We are living in a time of austerity. A time when the cost of paying off the deficit, which came about largely because of the greed and stupidity of the banks, is being borne by the poor. A time when the number of people living in poverty has grown to an unprecedented level and ever more people are trapped in low paid jobs or are unable to find a job. A time when wages are falling and the differential between rich and poor has recently been measured as the biggest since Victorian times. But now it’s a special time of year. Christmas? No, it’s the time of year when the MP’s get their pay rise. So yes, actually – it is Christmas, so far as they are concerned. Because they are to be awarded an 11% pay rise. Interesting, when you consider that the government is cutting the wages of most other public servants, many of who are amongst the lowest paid workers in the country.
Of course, the rise has been recommended by an independent (supposedly) committee, so it’s not actually the MP’s themselves who are saying they need a huge pay rise, you understand. You might think they would come out against this, tell us that it isn’t right in this time of austerity, when most other people’s incomes are falling. But no, they’ve been lining up to tell us just how much they deserve it. Apparently their wages are lower than people in equivalent jobs elsewhere in society, so they need a big pay rise. Jack Straw says that MP’s wages are not high enough to allow people who are currently on modest salaries to move into politics. Which begs the question; just what does he think constitutes a modest salary? I can tell him that there are very few people who would be put off by the current salary of around £66,000 a year, plus expenses and free accommodation in London. Apparently many MP’s struggle to survive on this, and need to have lots of other jobs (which usually involve little more than having their name at the top of companies’ headed note paper) in order to make ends meet. I’d like to see how they manage on a salary of £15,000 or less.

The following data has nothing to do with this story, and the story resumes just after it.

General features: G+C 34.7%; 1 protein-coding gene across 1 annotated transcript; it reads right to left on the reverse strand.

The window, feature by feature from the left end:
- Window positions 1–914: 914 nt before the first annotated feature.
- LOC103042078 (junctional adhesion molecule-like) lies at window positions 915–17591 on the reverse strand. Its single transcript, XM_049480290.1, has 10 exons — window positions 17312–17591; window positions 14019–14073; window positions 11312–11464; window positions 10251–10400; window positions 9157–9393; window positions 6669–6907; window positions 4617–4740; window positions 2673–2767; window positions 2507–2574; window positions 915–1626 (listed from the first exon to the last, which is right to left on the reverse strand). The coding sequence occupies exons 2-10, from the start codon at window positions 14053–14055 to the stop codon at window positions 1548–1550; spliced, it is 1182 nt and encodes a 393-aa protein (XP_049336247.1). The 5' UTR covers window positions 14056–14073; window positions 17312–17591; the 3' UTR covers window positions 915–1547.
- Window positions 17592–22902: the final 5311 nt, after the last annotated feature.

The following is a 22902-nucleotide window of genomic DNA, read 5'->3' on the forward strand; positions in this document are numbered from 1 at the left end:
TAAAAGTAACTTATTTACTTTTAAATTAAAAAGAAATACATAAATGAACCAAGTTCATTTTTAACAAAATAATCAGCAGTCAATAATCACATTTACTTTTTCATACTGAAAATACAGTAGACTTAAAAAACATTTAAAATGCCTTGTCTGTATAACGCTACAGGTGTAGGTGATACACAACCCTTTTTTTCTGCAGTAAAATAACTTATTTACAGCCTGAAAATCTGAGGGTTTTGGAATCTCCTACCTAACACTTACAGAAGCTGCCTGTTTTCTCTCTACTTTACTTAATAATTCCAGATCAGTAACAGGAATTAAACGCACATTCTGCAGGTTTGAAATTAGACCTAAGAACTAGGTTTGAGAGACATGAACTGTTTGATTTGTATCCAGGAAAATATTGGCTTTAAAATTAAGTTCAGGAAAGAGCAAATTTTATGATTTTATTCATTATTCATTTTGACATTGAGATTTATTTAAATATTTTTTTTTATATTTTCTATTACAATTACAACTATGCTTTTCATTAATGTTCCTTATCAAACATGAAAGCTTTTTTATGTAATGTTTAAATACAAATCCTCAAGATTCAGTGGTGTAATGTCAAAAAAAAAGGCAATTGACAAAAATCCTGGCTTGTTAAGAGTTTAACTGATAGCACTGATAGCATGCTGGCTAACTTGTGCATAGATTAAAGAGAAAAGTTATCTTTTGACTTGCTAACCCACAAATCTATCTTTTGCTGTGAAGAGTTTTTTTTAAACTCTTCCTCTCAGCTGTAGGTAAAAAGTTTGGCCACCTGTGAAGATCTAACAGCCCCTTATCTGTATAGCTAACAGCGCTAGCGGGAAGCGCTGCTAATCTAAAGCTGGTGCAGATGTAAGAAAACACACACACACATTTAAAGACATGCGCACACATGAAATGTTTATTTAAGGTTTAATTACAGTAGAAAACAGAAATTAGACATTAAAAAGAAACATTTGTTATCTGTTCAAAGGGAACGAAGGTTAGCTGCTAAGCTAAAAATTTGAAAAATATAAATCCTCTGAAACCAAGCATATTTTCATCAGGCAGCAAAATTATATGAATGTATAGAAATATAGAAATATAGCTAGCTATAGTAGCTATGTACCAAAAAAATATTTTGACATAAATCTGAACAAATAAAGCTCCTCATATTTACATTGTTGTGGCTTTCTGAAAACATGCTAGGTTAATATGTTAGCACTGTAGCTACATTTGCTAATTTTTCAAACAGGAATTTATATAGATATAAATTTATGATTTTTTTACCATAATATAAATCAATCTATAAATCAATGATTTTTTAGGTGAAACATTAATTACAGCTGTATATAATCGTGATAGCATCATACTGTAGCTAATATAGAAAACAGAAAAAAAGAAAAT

The truth is that MP’s pay is very low. At least, it’s low compared to what the public school educated elite that monopolise politics in the UK are used to. What we really need is for politics to be opened up to people from the other end of society – people who would be more than happy to do the job for the current salary. People who know the value of money, and what it is to try and survive on low pay. People who know what low pay is. And what it is, is not £66,000!